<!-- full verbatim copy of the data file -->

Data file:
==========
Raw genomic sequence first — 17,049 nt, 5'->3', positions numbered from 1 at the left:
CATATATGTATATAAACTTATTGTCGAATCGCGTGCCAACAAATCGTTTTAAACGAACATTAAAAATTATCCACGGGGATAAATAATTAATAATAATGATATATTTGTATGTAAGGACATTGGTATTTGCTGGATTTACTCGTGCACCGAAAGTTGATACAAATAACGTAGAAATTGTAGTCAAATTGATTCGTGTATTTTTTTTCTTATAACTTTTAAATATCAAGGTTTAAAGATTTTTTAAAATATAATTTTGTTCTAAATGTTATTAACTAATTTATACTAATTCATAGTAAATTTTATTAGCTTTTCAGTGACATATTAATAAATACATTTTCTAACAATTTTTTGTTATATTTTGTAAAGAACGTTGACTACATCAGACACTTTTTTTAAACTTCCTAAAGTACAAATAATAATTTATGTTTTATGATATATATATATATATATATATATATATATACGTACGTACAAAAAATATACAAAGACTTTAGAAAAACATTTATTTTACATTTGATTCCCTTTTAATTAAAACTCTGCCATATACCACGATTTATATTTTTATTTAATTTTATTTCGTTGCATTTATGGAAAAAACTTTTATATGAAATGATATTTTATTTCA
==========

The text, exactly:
Raw genomic sequence first — 17,049 nt, 5'->3', positions numbered from 1 at the left:
CATATATGTATATAAACTTATTGTCGAATCGCGTGCCAACAAATCGTTTTAAACGAACATTAAAAATTATCCACGGGGATAAATAATTAATAATAATGATATATTTGTATGTAAGGACATTGGTATTTGCTGGATTTACTCGTGCACCGAAAGTTGATACAAATAACGTAGAAATTGTAGTCAAATTGATTCGTGTATTTTTTTTCTTATAACTTTTAAATATCAAGGTTTAAAGATTTTTTAAAATATAATTTTGTTCTAAATGTTATTAACTAATTTATACTAATTCATAGTAAATTTTATTAGCTTTTCAGTGACATATTAATAAATACATTTTCTAACAATTTTTTGTTATATTTTGTAAAGAACGTTGACTACATCAGACACTTTTTTTAAACTTCCTAAAGTACAAATAATAATTTATGTTTTATGATATATATATATATATATATATATATATATACGTACGTACAAAAAATATACAAAGACTTTAGAAAAACATTTATTTTACATTTGATTCCCTTTTAATTAAAACTCTGCCATATACCACGATTTATATTTTTATTTAATTTTATTTCGTTGCATTTATGGAAAAAACTTTTATATGAAATGATATTTTATTTCA